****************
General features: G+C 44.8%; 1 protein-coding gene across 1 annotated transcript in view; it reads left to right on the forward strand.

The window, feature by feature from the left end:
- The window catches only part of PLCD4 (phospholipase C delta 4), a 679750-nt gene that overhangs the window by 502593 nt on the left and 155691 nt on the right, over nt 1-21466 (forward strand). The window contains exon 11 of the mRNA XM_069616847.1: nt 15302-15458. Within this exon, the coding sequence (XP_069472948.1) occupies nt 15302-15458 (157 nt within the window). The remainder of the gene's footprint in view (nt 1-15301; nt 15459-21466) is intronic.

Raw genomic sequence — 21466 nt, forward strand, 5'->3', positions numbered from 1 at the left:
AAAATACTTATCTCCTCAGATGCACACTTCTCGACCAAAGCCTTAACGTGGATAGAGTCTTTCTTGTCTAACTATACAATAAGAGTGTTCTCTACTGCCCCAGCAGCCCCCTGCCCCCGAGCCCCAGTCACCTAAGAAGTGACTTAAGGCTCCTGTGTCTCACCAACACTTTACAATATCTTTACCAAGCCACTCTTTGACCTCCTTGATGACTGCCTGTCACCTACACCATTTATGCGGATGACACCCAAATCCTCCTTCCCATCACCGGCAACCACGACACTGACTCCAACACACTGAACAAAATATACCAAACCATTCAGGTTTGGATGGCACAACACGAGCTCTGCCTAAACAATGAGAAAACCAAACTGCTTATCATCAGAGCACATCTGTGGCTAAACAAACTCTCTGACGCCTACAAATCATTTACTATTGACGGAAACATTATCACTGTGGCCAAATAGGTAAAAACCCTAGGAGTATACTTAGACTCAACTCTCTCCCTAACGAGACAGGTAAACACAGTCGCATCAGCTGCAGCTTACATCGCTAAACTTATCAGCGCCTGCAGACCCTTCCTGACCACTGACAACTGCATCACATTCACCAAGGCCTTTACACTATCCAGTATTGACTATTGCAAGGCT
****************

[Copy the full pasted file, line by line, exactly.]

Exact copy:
General features: G+C 44.8%; 1 protein-coding gene across 1 annotated transcript in view; it reads left to right on the forward strand.

The window, feature by feature from the left end:
- The window catches only part of PLCD4 (phospholipase C delta 4), a 679750-nt gene that overhangs the window by 502593 nt on the left and 155691 nt on the right, over nt 1-21466 (forward strand). The window contains exon 11 of the mRNA XM_069616847.1: nt 15302-15458. Within this exon, the coding sequence (XP_069472948.1) occupies nt 15302-15458 (157 nt within the window). The remainder of the gene's footprint in view (nt 1-15301; nt 15459-21466) is intronic.

Raw genomic sequence — 21466 nt, forward strand, 5'->3', positions numbered from 1 at the left:
AAAATACTTATCTCCTCAGATGCACACTTCTCGACCAAAGCCTTAACGTGGATAGAGTCTTTCTTGTCTAACTATACAATAAGAGTGTTCTCTACTGCCCCAGCAGCCCCCTGCCCCCGAGCCCCAGTCACCTAAGAAGTGACTTAAGGCTCCTGTGTCTCACCAACACTTTACAATATCTTTACCAAGCCACTCTTTGACCTCCTTGATGACTGCCTGTCACCTACACCATTTATGCGGATGACACCCAAATCCTCCTTCCCATCACCGGCAACCACGACACTGACTCCAACACACTGAACAAAATATACCAAACCATTCAGGTTTGGATGGCACAACACGAGCTCTGCCTAAACAATGAGAAAACCAAACTGCTTATCATCAGAGCACATCTGTGGCTAAACAAACTCTCTGACGCCTACAAATCATTTACTATTGACGGAAACATTATCACTGTGGCCAAATAGGTAAAAACCCTAGGAGTATACTTAGACTCAACTCTCTCCCTAACGAGACAGGTAAACACAGTCGCATCAGCTGCAGCTTACATCGCTAAACTTATCAGCGCCTGCAGACCCTTCCTGACCACTGACAACTGCATCACATTCACCAAGGCCTTTACACTATCCAGTATTGACTATTGCAAGGCT